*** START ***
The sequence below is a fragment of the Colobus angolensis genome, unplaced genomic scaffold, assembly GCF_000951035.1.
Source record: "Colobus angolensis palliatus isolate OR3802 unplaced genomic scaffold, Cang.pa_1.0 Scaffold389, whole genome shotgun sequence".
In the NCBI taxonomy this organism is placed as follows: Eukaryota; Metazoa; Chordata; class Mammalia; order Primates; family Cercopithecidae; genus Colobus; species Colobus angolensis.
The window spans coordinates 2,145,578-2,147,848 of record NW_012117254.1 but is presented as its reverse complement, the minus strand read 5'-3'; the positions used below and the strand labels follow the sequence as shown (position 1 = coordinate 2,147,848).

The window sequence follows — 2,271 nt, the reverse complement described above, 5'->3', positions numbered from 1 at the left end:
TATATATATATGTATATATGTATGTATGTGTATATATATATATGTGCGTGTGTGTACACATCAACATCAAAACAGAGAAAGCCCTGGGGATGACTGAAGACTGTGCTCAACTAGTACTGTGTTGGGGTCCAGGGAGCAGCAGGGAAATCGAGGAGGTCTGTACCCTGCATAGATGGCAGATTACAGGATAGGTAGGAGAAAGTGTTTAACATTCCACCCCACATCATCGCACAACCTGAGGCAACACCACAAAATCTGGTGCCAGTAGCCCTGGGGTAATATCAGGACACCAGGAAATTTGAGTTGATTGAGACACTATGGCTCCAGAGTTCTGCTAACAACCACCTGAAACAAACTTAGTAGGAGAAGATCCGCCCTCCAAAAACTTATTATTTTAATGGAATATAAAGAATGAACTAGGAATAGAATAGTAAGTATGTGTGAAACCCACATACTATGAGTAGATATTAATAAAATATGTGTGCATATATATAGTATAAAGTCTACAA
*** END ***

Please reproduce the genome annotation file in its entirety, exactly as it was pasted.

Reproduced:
The sequence below is a fragment of the Colobus angolensis genome, unplaced genomic scaffold, assembly GCF_000951035.1.
Source record: "Colobus angolensis palliatus isolate OR3802 unplaced genomic scaffold, Cang.pa_1.0 Scaffold389, whole genome shotgun sequence".
In the NCBI taxonomy this organism is placed as follows: Eukaryota; Metazoa; Chordata; class Mammalia; order Primates; family Cercopithecidae; genus Colobus; species Colobus angolensis.
The window spans coordinates 2,145,578-2,147,848 of record NW_012117254.1 but is presented as its reverse complement, the minus strand read 5'-3'; the positions used below and the strand labels follow the sequence as shown (position 1 = coordinate 2,147,848).

The window sequence follows — 2,271 nt, the reverse complement described above, 5'->3', positions numbered from 1 at the left end:
TATATATATATGTATATATGTATGTATGTGTATATATATATATGTGCGTGTGTGTACACATCAACATCAAAACAGAGAAAGCCCTGGGGATGACTGAAGACTGTGCTCAACTAGTACTGTGTTGGGGTCCAGGGAGCAGCAGGGAAATCGAGGAGGTCTGTACCCTGCATAGATGGCAGATTACAGGATAGGTAGGAGAAAGTGTTTAACATTCCACCCCACATCATCGCACAACCTGAGGCAACACCACAAAATCTGGTGCCAGTAGCCCTGGGGTAATATCAGGACACCAGGAAATTTGAGTTGATTGAGACACTATGGCTCCAGAGTTCTGCTAACAACCACCTGAAACAAACTTAGTAGGAGAAGATCCGCCCTCCAAAAACTTATTATTTTAATGGAATATAAAGAATGAACTAGGAATAGAATAGTAAGTATGTGTGAAACCCACATACTATGAGTAGATATTAATAAAATATGTGTGCATATATATAGTATAAAGTCTACAA